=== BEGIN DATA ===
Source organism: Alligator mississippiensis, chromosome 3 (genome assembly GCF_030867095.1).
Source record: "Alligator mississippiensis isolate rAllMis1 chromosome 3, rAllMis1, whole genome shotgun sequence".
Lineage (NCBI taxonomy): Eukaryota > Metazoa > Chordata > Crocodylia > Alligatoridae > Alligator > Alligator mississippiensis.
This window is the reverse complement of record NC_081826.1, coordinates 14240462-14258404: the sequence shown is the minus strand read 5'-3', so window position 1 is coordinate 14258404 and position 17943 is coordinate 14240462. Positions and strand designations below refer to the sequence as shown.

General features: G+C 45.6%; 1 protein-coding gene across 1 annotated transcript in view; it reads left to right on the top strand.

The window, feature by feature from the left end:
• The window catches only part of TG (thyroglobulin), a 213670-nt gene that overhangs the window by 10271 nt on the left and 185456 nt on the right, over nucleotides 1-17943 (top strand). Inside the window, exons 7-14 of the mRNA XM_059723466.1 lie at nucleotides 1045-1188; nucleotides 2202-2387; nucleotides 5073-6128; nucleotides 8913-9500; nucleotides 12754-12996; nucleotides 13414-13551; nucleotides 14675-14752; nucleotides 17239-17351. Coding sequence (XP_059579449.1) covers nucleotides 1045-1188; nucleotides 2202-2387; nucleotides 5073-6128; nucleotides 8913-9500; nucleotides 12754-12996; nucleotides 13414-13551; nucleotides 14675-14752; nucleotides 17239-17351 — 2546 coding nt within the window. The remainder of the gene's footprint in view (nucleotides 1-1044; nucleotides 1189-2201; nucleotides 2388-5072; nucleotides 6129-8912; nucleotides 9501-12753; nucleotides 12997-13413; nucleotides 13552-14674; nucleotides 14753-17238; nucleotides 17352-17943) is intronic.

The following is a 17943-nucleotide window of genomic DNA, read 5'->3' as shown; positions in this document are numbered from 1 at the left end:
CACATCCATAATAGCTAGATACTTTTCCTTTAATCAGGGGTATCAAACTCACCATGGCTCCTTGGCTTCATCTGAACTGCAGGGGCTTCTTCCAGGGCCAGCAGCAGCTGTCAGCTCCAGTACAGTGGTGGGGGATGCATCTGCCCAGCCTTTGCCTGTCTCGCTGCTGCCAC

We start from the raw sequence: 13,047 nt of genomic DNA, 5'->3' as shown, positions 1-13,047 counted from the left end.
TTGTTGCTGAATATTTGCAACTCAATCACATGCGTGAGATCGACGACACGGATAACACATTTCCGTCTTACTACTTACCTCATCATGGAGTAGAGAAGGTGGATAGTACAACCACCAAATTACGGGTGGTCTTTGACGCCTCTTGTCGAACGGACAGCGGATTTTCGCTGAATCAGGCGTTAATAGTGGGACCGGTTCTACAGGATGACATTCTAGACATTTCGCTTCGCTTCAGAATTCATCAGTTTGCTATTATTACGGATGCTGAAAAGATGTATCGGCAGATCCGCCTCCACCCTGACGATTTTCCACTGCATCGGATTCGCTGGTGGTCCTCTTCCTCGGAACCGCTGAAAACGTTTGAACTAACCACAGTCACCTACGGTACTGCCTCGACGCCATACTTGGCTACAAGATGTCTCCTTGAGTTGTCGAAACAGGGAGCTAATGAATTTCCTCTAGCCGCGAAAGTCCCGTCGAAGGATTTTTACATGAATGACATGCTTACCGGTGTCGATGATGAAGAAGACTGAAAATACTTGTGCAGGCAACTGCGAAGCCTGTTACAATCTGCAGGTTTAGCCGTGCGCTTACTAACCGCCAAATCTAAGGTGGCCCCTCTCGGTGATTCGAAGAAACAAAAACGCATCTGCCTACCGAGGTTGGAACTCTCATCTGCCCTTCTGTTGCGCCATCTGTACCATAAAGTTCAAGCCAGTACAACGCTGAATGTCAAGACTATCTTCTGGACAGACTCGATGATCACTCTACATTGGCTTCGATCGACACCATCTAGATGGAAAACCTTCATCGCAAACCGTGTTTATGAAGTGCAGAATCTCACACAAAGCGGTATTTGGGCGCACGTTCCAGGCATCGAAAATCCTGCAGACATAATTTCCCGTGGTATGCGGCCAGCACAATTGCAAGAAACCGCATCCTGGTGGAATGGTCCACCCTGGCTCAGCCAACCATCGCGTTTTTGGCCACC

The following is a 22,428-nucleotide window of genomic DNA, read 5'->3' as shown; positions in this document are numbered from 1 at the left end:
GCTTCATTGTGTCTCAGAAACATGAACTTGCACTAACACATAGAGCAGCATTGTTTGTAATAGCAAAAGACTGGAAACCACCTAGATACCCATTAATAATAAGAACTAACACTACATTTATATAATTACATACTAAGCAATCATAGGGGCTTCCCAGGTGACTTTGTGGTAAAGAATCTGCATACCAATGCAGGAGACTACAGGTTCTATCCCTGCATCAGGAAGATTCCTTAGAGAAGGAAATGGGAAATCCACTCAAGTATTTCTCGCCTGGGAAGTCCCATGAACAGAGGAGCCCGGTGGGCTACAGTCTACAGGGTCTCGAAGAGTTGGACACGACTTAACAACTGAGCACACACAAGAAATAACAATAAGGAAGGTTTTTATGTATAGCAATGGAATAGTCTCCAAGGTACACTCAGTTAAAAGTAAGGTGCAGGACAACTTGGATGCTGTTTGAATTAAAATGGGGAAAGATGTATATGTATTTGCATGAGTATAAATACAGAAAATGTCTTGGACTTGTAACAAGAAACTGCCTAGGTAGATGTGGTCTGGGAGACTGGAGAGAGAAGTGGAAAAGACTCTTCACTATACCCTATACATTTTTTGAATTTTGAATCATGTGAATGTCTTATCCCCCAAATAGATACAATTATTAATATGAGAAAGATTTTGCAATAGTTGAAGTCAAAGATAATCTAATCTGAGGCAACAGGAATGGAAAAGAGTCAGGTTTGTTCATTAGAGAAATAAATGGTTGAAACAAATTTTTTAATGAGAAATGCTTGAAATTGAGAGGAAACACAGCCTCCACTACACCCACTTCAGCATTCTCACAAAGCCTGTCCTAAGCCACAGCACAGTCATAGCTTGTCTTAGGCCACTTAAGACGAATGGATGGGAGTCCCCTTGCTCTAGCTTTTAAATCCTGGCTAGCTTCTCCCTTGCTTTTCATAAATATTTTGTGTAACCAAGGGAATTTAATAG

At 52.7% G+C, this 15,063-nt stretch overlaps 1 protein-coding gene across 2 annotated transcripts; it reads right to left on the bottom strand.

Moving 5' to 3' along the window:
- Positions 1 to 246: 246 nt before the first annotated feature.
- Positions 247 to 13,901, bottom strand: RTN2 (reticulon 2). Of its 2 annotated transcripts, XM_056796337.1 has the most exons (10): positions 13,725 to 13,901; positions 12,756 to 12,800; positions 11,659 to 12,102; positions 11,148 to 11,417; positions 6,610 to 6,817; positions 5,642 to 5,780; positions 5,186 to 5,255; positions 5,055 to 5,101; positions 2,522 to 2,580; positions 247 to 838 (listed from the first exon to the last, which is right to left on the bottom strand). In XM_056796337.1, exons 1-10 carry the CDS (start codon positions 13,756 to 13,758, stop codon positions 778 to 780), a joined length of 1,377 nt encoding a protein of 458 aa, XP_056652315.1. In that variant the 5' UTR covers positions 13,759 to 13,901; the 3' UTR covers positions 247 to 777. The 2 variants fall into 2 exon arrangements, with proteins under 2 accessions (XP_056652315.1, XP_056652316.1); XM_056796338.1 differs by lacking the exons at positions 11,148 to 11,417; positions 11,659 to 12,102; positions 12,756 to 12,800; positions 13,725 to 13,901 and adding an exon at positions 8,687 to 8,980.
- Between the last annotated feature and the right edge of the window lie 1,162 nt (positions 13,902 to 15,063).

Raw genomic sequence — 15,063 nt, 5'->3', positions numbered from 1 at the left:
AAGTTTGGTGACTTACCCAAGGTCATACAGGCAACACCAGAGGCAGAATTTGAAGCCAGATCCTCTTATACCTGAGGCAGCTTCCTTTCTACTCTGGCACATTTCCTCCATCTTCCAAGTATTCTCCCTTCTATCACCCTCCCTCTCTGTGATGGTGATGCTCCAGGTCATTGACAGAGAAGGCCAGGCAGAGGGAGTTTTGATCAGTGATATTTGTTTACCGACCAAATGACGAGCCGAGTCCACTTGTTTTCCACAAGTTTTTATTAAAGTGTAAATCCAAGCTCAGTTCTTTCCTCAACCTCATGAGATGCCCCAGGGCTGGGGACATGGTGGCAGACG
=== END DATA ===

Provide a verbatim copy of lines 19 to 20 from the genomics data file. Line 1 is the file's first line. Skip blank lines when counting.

Raw genomic sequence — 15,063 nt, 5'->3', positions numbered from 1 at the left:
AAGTTTGGTGACTTACCCAAGGTCATACAGGCAACACCAGAGGCAGAATTTGAAGCCAGATCCTCTTATACCTGAGGCAGCTTCCTTTCTACTCTGGCACATTTCCTCCATCTTCCAAGTATTCTCCCTTCTATCACCCTCCCTCTCTGTGATGGTGATGCTCCAGGTCATTGACAGAGAAGGCCAGGCAGAGGGAGTTTTGATCAGTGATATTTGTTTACCGACCAAATGACGAGCCGAGTCCACTTGTTTTCCACAAGTTTTTATTAAAGTGTAAATCCAAGCTCAGTTCTTTCCTCAACCTCATGAGATGCCCCAGGGCTGGGGACATGGTGGCAGACG